Answerman Why Does Old TV Anime Have Jerky Splices?
by Justin Sevakis,
Why, on a lot of older anime series, does the picture appear to jerk sideways whenever there is a cut? It's noticeable on things like the original release of Evangelion, for example.
In the years before anime went all-digital, TV shows were edited entirely the "old fashioned way". Each shot was photographed on film -- usually 16mm -- as they were finished. Then the film was developed overnight at a film lab, the finished negative then printed onto a positive, and shipped back to the studio. An editor would then sit with the finished cuts and the timing sheet, splicing each cut into its proper place in the film reel.
16mm film, if you've never seen one, is tiny. While the film itself is 16mm (just over a half-inch wide), the actual picture is even smaller, and there's almost no space between the frames. All this is to say that splicing the film together physically, without seams and obvious marks giving away each cut, is pretty much impossible. You have to have SOME surface area to join together.
The "right" way of editing film, on 35mm anyway, was to make all of the edits on a rough-and-ready print of the film, joining each piece together with Scotch tape, and then to take the negative to a special craftsman, known as a negative cutter, who would carefully conform the original camera negative to whatever had been done to the work print. They would use special cement to delicately join each cut together, taking great care not to dirty or damage the negative. The final assembled negative would then go back to the lab for color adjustment, duplication, and the rest of the laborious process.
In the famously last-minute always-behind-schedule-and-over-budget land of anime TV production, that was all way too time consuming and expensive. What ended up happening was that only a single print of the negatives would be made, that print would be assembled, and THAT would be the only copy of the final film elements. In some extremely low-budget cases there would be no negative at all: reversal film would be used, which would be shot and developed and turn directly into a single positive print.
Splicing each cut together in a way that would hold was quite a process. It required carefully scraping each side of the splice, applying a thin layer of what looked like clear nail polish, and sandwiching two ends together until the glue cured. The speed at which anime was assembled meant using a "hot splicer" was mandatory. Hot splicers were a tool to make these edits that also included a heating element to make the glue dry faster. That heating element sometimes shrank a small area of the film slightly.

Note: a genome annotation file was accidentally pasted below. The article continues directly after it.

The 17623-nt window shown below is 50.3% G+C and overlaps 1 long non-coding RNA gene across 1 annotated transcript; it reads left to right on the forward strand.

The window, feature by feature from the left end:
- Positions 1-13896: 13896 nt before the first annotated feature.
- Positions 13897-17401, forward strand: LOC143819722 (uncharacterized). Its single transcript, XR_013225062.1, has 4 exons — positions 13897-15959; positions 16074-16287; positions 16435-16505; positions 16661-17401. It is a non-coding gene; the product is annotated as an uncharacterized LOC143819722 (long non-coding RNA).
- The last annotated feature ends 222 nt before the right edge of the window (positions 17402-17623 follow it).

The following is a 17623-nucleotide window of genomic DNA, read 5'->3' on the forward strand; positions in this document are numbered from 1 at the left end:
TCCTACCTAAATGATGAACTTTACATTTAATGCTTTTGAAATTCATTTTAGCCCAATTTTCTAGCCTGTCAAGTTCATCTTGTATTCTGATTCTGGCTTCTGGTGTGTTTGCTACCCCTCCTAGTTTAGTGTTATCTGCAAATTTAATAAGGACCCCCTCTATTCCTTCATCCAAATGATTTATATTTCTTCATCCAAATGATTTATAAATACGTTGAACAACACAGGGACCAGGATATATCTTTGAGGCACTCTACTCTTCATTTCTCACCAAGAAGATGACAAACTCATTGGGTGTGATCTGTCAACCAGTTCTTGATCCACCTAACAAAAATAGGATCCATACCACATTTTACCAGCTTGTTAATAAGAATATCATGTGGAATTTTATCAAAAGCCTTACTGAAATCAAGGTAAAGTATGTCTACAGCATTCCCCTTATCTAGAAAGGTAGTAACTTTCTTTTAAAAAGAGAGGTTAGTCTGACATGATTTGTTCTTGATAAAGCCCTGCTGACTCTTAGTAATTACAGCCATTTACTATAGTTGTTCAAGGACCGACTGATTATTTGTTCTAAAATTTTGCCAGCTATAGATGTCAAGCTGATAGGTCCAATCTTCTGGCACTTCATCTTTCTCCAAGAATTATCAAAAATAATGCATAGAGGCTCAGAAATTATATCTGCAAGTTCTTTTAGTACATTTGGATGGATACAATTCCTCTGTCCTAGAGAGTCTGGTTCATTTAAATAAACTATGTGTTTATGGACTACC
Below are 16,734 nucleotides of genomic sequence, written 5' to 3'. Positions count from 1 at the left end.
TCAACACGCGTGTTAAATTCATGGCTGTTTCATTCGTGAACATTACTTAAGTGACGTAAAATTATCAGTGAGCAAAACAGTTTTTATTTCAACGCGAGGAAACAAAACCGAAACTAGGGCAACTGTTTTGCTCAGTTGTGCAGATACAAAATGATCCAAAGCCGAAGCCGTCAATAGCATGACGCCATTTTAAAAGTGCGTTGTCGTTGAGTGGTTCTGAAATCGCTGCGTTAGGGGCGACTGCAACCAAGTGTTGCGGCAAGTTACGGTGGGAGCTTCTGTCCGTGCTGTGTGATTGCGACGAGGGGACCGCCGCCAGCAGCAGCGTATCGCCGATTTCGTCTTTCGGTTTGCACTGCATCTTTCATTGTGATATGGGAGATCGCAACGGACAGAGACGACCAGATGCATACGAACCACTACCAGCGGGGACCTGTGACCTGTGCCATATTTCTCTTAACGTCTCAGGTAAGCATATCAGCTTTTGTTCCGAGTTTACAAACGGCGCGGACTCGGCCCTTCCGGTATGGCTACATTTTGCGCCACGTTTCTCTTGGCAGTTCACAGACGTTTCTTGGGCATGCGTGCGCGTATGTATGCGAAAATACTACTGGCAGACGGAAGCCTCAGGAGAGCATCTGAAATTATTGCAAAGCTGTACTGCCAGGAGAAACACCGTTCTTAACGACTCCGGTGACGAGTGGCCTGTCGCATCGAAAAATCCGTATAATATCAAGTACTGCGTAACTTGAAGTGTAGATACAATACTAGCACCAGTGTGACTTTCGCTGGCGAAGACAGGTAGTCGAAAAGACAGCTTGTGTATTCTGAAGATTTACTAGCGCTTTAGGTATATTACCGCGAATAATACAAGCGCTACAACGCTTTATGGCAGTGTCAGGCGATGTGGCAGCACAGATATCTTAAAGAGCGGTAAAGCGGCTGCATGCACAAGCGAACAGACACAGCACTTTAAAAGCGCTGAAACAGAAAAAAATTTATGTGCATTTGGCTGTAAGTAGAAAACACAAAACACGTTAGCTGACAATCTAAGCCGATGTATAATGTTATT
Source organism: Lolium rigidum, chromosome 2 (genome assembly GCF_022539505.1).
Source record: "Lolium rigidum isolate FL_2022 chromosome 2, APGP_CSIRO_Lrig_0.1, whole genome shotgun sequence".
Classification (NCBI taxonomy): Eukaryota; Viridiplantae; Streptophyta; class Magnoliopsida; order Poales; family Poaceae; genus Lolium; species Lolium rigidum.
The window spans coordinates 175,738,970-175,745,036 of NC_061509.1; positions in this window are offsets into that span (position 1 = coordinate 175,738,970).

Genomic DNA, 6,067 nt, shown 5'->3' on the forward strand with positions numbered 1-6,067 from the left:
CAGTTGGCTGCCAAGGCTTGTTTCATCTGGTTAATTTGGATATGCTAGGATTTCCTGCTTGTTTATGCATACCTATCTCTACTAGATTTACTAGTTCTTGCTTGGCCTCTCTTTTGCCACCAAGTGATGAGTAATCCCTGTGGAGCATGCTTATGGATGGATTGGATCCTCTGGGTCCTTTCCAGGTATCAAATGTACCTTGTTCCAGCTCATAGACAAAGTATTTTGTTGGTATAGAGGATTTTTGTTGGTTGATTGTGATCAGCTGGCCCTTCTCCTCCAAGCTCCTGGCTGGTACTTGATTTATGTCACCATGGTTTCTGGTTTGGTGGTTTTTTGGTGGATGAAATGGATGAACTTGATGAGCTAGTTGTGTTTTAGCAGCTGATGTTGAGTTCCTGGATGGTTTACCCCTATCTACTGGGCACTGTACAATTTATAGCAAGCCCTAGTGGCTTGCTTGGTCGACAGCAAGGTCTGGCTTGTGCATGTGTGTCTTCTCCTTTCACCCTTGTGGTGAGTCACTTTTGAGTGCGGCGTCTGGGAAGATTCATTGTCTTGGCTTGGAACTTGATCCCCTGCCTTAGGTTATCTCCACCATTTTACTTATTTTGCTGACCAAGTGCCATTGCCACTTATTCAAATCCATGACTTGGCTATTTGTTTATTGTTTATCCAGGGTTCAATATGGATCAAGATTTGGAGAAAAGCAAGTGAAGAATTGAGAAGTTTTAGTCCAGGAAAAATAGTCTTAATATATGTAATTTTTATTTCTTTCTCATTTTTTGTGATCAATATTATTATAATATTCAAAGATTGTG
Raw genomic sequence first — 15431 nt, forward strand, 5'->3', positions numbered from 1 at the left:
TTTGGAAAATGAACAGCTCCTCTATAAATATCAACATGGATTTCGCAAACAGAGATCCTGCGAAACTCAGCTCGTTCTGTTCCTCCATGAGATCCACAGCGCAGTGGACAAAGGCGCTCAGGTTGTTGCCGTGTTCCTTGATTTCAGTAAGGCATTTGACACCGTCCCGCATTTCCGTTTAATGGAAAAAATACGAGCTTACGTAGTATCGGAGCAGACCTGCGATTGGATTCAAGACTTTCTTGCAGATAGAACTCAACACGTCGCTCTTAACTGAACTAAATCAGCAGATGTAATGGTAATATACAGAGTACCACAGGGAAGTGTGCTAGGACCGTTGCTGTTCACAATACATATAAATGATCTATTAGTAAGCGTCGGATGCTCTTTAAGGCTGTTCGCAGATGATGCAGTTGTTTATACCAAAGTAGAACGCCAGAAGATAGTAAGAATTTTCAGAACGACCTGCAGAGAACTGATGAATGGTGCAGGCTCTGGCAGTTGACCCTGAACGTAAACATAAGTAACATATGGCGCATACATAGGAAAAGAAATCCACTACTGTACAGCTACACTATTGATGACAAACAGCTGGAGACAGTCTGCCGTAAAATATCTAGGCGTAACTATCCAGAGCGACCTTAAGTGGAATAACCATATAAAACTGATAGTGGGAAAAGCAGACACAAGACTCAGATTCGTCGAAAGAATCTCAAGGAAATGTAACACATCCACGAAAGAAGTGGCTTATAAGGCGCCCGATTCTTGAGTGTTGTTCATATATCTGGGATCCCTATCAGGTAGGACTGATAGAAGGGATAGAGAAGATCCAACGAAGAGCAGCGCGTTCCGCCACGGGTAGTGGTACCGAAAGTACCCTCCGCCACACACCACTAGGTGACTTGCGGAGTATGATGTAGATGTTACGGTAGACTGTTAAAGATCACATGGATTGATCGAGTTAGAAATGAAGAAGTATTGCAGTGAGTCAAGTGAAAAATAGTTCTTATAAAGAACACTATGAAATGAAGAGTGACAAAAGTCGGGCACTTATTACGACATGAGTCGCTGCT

Why were TV series cut manually on film for so long? I've never gotten a good answer for that. OVAs were very often edited on video, which was far easier and had no such ill effects. (Movies, of course, had to stay on film, but usually didn't cut corners with the post-production.) The good news is that, due to the film elements being physically put together in this way, the archives of most anime TV series aren't too hard to keep track of and restore. That's partly why we've gotten so many HD restorations in recent years. (OVAs, transferred to video in pieces and assembled afterwards, can prove nearly impossible to reassemble today.)
The bad news is that, with this method, each splice is pretty visible now that everybody has a nice HD display. The hot splicer may have warped the frame surrounding each splice. The splice itself, being a conspicuous lump along the strip of film, would audibly bump and rattle the projector or telecine gate as it passed through.
The jumpiness has been alleviated somewhat by new scanning technology, and digital restoration can undo the damage to the frames caused by the editing process. But most shows will never get this treatment -- it's simply too expensive. And so, we're stuck with these big, ugly frames of splicing on most anime made in the 90s or earlier. What can I say, other than you can probably get used to it?
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Justin Sevakis has worked in the anime business for nearly 20 years. He's the founder of Anime News Network, and owner of the video production company MediaOCD. You can follow him on Twitter at @worldofcrap.
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